In Albania, as in most of former communist countries, who transformed from centrally controlled, into free market economies, there were several hurdles along the way of reform. Legislative Reform. Reform of commercial legislation proved to be for Albania, a tedious process characterized by a continuous and seemingly unending series of small, incremental changes. The Role of Inexperienced Legislators. Very few legislators and drafters of commercial legislation have had the necessary understanding of how business transactions were carried out in well-established market economies. Often parliamentary drafting committees or governmental agencies were staffed with civil servants or academics with a limited theoretical understanding of how a market economy functions, but with little practical business experience or understanding as to how private actors would respond to poorly drafted or enforced legislation. Laws Lag Behind Actual Transactions. The legal system is generally several steps behind what is occurring in real world business transactions. This is not surprising: it is a rare legislator or government that is capable of foreseeing future trends in the marketplace. As a result, legislation dealing with cutting-edge legal issues in the commercial context almost always follows actual transactions taking place in the market. Inadequate Consultation with Foreign Investors and Other Affected Parties. Although many changes in legislation were [continua ..]

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3. Investment Climate in Albania

With its developing market economy, Albania offers many opportunities for investors – property and labour costs are low, the young and educated population is ready to work, and tariffs and other legal restrictions are low in many cases and being eliminated in others. Albania’s location offers a notable trade potential, especially with EU markets – it shares a border with Greece and is just across the Adriatic Sea from Italy. Albania has also entered into free trade agreements with all Balkan countries creating the opportunity for trade throughout the region. The Albanian economy in recent years has experienced an economic increase in real terms of approximately 5-6%. Inflation had been kept under control at 2-3% with an average inflation rate of about 2.4% in 2007. Unemployment for in 2006 decreased by approximately 0.3% compared to 2005 when unemployment was 4.3%. The national income per capita estimate for 2006 is US$2.903 per capita. The Albanian economy is now an open economy with fully liberalized trade and a completely privatized banking sector. Some of the best known international banks currently operating in the market include Raiffeisen International, Société Générale, and San Paolo. Their presence and the strength of the banking sector have boosted financing in the economy. Albania offers a considerable amount of natural resources including oil, gas, coal, iron, [continua ..]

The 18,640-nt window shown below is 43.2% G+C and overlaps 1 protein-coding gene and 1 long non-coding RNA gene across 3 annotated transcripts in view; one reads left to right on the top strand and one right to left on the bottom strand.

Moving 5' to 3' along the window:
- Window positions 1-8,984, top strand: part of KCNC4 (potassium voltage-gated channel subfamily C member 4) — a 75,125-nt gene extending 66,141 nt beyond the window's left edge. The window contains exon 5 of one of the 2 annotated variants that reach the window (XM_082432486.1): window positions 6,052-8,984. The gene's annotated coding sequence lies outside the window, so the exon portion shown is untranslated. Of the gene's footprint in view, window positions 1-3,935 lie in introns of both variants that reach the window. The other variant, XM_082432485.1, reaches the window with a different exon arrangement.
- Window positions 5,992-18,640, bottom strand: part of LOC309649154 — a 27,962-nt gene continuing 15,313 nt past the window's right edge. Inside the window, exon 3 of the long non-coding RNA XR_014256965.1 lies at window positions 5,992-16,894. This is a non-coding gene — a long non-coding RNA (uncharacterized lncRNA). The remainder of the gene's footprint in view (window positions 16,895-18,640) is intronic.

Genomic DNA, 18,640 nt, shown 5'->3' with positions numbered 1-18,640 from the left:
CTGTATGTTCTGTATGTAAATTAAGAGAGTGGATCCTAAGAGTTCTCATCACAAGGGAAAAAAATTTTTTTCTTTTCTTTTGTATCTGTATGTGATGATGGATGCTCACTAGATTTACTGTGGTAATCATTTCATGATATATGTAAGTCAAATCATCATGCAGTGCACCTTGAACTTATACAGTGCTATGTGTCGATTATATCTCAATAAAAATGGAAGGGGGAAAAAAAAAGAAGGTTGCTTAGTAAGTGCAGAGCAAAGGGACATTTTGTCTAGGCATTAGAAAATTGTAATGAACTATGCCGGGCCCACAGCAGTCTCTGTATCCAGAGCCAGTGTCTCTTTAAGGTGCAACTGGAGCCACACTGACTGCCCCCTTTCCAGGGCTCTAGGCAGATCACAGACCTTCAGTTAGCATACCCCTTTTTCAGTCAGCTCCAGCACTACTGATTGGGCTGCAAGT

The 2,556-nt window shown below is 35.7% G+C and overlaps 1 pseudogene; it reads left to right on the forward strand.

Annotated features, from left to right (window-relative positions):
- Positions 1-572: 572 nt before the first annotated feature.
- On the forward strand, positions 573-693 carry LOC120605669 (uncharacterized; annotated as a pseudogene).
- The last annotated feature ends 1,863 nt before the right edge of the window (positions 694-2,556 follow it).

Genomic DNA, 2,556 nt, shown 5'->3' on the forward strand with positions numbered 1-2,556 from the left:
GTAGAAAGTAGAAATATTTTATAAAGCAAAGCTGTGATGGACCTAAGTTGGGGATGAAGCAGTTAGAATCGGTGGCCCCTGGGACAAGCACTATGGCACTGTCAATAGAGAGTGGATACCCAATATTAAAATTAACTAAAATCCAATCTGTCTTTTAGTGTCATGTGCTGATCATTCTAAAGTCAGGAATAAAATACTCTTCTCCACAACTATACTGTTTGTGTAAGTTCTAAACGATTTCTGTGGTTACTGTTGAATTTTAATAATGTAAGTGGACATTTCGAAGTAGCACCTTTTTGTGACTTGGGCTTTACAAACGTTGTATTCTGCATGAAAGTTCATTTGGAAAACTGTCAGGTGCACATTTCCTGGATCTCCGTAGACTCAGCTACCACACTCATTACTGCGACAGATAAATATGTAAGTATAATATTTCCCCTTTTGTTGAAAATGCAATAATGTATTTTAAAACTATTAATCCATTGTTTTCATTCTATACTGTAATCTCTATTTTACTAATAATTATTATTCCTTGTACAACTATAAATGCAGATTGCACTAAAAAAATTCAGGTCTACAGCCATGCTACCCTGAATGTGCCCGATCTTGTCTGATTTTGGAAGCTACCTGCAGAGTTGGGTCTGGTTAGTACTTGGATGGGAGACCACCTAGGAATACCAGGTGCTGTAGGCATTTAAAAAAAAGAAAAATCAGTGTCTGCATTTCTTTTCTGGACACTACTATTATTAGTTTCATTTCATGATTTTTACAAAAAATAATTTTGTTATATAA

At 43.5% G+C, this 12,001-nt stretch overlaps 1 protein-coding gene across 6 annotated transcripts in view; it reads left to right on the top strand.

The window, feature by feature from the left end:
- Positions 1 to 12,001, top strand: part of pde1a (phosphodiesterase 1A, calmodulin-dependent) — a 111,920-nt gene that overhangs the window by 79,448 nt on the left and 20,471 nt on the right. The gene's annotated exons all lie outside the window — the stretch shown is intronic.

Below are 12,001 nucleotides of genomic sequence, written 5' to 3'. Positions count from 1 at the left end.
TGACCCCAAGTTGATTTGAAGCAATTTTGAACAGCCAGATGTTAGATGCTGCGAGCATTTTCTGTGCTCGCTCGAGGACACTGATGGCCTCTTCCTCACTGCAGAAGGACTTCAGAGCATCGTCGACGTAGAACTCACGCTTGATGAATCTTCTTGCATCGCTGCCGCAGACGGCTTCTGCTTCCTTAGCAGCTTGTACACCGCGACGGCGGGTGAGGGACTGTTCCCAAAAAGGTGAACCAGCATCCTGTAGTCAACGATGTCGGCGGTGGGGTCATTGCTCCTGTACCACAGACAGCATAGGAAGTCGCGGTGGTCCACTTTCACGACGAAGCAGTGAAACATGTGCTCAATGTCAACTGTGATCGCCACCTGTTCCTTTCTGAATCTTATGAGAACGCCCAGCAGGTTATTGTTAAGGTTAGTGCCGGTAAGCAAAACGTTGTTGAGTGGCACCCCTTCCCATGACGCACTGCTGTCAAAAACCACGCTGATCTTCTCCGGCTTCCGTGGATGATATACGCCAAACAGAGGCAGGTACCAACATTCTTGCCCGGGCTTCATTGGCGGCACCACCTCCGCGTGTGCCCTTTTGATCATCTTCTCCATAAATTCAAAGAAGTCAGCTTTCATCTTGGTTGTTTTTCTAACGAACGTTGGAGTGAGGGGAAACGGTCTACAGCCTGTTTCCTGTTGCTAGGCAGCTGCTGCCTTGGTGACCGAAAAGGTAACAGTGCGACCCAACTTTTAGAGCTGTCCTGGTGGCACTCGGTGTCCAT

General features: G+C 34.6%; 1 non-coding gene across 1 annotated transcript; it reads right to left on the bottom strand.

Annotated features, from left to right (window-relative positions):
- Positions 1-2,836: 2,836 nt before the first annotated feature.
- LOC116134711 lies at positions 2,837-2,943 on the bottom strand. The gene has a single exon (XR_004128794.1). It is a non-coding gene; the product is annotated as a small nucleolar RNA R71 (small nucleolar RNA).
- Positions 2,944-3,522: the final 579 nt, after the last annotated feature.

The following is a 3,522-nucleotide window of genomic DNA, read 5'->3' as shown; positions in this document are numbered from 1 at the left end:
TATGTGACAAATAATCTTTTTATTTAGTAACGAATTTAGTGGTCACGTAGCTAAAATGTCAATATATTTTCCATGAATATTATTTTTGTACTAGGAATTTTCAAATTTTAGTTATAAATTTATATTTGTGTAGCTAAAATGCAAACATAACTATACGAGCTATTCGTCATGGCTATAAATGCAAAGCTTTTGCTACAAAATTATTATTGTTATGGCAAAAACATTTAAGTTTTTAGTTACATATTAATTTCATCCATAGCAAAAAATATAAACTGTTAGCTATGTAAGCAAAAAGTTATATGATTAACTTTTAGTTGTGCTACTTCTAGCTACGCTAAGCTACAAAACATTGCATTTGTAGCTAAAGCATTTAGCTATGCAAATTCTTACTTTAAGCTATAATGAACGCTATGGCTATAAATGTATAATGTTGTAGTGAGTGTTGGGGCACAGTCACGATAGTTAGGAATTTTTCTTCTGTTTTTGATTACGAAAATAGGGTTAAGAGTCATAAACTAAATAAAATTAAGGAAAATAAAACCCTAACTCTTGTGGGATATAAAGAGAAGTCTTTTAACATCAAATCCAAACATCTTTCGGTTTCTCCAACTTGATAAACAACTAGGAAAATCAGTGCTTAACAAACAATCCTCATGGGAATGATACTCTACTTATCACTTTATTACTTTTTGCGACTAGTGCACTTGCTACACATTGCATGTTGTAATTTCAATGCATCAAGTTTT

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4. Business Climate Improvement

Taxes and fiscal burden The Albanian government has applied a set of liberal fiscal policies during the last few years, drastically reducing fiscal burden, social security, and health contributions. These policy measures consist of: – Reduction of corporate and personal income taxes, implementing a “Flat tax” of 10% by the end of 2007. – Unification of the simplified profit tax and the tax on small business as defined in the new Law no. 9632, “On local taxes in the Republic of Albania”, dated 30.10.2006. According to this law, local authorities are now responsible for the collection of the new tax. – Reduction of the fiscal burden of social security paid by employers from 29% to 20%. – A 30% reduction of electricity rates for businesses. – A tax exemption of dividends designated for investments. Business registering procedures – In the framework of Regulatory Reform, busi­nesses in Albania are only required to register once with the country’s tax authorities. – A new Law on business registration reform was enacted by the Parliament on May 3, 2007. Law no. 9723 “On the National Registration Center” establishes the National Registration Center (NRC) as a new central public institu­tion. – The National Registration Center has opened in September, 2007 and all business activity can be registered in one day with a cost of [continua ..]

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5. Conclusion